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Ennis Inc v. Gildan Activewear SRL

United States District Court, N.D. Texas, Dallas Division

July 9, 2019

ENNIS, INC., Plaintiff,
v.
GILDAN ACTIVEWEAR SRL, Defendant.

          MEMORANDUM OPINION AND ORDER

          ED KINKEADE, UNITED STATES DISTRICT JUDGE

         Before the Court are Ennis, Inc.'s Motion to Vacate Arbitration Award (the “Motion to Vacate”) (Doc. No. 16) and Defendant's Motion to Confirm Arbitration Award and Response to Plaintiff's Motion to Vacate Arbitration Award (the “Motion to Confirm, ” and, collectively with the Motion to Vacate, the “Motions”) (Doc. No. 21). After considering the Motions, briefs in support, responses, and replies, the Court DENIES the Motion to Vacate and GRANTS the Motion to Confirm. Because Ennis, Inc. has not carried its burden to prove that the arbitrator exceeded his powers in issuing his arbitration award, the Court must confirm the arbitration award pursuant to 9 U.S.C. § 9 (2012). As to Gildan Activewear SRL's request for its attorneys' fees and costs incurred in responding to the Motion to Vacate, the Court defers ruling on this request and ORDERS Gildan Activewear SRL to file supplemental briefing in support of its request for attorneys' fees and costs.

         I. Factual and Procedural Background

         The dispute between the parties involves an arbitrator's interpretation of a contract that provided for a payment to a former employee if that employee was terminated shortly before, during, or shortly after a change in control of a company. Since arbitration, the parties have conceded that they do not dispute any of the material facts underlying the contract dispute. Furthermore, a court's deferential review of an arbitration award means that a court will generally not replace the arbitrator's factual findings with its own. See Delek Ref., Ltd. v. Local 202, United Steel, 891 F.3d 566, 570 (5th Cir. 2018) (“This deference means that even if we believe the arbitrator seriously erred in his fact finding or contract interpretation, we will uphold a decision that is rationally inferable from the purpose of the CBA.” (citation omitted)). Therefore, the factual background is less important to the Court's analysis in this Order, at least as compared to the arbitration proceeding, and the Court adopts the arbitrator's factual findings.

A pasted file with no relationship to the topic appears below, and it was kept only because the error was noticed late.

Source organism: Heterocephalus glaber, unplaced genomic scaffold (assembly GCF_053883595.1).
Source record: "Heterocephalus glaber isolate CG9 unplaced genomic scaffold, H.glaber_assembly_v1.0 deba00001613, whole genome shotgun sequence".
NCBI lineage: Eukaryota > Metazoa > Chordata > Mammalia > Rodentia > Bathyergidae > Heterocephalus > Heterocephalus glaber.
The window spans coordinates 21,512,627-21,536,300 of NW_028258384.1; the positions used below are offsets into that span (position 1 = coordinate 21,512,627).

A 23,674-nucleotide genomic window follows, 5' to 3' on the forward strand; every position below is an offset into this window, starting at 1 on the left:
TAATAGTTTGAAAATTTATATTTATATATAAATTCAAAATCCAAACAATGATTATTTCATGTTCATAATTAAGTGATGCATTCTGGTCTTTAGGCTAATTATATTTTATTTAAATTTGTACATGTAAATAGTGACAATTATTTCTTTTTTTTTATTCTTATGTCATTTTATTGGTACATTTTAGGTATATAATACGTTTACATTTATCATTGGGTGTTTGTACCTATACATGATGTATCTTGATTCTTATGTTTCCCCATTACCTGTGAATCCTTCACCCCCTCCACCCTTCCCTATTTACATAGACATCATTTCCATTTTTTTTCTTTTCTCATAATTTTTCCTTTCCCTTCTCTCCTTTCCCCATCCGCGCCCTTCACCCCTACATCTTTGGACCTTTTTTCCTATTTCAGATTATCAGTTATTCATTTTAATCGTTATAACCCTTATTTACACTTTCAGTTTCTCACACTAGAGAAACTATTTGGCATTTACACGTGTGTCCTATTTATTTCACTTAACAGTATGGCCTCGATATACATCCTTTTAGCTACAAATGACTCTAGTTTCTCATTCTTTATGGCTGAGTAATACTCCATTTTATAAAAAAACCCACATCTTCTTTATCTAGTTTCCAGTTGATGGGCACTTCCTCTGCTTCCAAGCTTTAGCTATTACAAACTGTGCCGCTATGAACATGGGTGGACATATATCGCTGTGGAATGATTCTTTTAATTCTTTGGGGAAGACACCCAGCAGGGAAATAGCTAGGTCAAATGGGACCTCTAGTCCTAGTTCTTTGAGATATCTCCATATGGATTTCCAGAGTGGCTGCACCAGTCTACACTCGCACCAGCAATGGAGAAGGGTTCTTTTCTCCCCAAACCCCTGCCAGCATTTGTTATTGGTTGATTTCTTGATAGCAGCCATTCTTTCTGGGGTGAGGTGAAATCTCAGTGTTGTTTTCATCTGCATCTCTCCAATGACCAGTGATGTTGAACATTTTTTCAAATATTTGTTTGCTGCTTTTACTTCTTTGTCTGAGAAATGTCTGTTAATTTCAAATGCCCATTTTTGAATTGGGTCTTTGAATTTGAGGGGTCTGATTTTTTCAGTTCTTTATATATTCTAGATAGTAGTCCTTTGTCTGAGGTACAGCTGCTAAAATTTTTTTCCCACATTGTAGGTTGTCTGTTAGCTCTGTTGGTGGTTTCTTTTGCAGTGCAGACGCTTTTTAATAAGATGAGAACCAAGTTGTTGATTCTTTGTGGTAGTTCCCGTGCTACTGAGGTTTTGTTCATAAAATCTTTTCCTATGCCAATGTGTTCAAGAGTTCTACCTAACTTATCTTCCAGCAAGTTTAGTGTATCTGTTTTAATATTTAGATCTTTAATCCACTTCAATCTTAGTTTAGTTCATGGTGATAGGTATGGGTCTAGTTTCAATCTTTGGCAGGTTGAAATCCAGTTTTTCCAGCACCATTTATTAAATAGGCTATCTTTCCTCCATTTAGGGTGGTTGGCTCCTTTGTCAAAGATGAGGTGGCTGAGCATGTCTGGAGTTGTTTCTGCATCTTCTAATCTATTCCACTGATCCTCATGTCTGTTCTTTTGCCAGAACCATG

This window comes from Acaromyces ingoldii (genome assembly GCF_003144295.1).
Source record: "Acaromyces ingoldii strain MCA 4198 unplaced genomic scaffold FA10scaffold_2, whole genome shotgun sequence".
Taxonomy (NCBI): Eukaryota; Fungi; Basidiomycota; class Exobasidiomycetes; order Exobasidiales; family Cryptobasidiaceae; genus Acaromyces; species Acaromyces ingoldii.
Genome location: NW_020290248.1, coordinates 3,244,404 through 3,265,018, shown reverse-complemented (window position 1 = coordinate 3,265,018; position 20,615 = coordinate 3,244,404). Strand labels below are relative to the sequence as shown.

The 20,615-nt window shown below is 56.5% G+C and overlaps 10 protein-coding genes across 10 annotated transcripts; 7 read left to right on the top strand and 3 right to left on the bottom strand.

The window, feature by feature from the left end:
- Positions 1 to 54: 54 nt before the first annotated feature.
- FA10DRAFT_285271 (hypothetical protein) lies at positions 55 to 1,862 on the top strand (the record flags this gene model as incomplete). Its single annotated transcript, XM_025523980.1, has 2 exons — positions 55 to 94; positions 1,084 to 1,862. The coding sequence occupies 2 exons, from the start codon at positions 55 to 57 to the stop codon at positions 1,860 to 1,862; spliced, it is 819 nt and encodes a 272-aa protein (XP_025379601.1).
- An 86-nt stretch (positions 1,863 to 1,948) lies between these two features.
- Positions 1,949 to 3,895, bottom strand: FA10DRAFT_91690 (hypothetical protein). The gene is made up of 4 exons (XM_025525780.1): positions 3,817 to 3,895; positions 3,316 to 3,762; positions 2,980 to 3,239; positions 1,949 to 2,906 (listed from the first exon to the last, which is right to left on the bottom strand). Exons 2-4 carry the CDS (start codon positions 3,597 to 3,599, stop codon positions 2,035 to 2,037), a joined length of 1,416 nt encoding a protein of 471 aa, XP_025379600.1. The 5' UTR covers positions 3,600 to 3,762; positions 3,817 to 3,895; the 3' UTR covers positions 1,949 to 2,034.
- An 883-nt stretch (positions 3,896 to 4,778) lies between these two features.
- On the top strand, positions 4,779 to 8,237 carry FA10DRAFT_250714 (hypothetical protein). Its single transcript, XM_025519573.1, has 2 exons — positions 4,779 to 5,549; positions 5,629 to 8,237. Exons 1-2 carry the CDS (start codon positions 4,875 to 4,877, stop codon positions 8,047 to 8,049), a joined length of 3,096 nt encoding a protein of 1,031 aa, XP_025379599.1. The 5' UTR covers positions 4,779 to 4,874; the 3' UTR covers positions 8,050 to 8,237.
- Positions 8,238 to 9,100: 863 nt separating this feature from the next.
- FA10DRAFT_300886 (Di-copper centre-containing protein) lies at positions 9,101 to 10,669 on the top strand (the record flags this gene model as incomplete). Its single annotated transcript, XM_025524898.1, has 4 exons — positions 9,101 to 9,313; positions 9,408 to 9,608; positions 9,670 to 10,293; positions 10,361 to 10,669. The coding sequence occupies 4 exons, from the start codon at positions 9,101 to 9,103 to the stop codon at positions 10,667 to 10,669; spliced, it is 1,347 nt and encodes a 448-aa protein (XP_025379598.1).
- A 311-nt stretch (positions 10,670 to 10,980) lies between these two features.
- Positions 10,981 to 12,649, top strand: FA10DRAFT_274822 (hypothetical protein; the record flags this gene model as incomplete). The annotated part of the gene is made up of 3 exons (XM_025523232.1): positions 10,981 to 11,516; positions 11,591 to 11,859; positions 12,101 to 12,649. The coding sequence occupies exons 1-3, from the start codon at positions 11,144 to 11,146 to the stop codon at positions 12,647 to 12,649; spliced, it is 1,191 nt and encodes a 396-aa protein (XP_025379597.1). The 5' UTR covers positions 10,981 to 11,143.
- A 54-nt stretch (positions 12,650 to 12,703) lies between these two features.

The primary contract at issue in this case is the Amended and Restated Executive Employment Agreement (the “Employment Agreement”) originally entered into by Plaintiff Ennis, Inc. (“Ennis”) and a former employee of Ennis, Irshad Ahmad (“Ahmad”). The Employment Agreement provided that if Ennis experienced a “Change of Control Event”-a term defined in the Employment Agreement that encompasses events where the ownership or leadership of Ennis changes significantly-and Ahmad's employment was terminated within a certain period of time before, during, or after the Change of Control Event, then Ennis would owe Ahmad a severance payment. Ennis was Ahmad's employer at the time the two entered into the Employment Agreement, and Ahmad served as an executive within Alstyle Apparel, LLC (“Alstyle”), a subsidiary of Ennis.

         In late 2015 or early 2016, Ennis sought to sell Alstyle. Ahmad and another investor were originally interested in acquiring Alstyle, so, after Ennis, Ahmad, and the other investor reached a potential agreement, Ennis agreed to assign the Employment Agreement to A AND G, Inc. (“A&G”), a wholly owned subsidiary of Alstyle. Ennis and A&G signed the Assignment and Assumption Agreement (the “Assignment”) on April 1, 2016. The Assignment stated that Ennis “assigned, granted, conveyed and transferred to [A&G] all of [Ennis's] right, title and interest in and to the . . . Employment Agreement, and [A&G] accepted such assignment and assumed all of [Ennis's] duties and obligations under the . . . Employment Agreement.”

         The sale of Alstyle to Ahmad and his investor-partner never occurred because Defendant Gildan Activewear SRL (“Gildan”) made a superior offer to Ennis. Ennis exercised its right to terminate the transaction with Ahmad and his investor-partner, and Ennis then entered into the Unit Purchase Agreement (the “Purchase Agreement”) with Gildan. Gildan acquired Alstyle through the Purchase Agreement for $110 million.

         Recognizing the liability that a potential severance payment to Ahmad might pose if Gildan chose to terminate Ahmad within the relevant timeframe after its acquisition of Alstyle, Gildan and Ennis contracted for such issues in Section 5.10 of the Purchase Agreement, which is entitled “Irshad Ahmad.” Section 5.10(b) of the Purchase Agreement provides that Ennis would indemnify Gildan for liabilities related to the Employment Agreement that might arise within one year of the closing date for the sale of Alstyle to Gildan. Such indemnification was subject to the procedures of Section 8.05(a) of the Purchase Agreement, which provides, inter alia, for notice to Ennis as part of the indemnification process.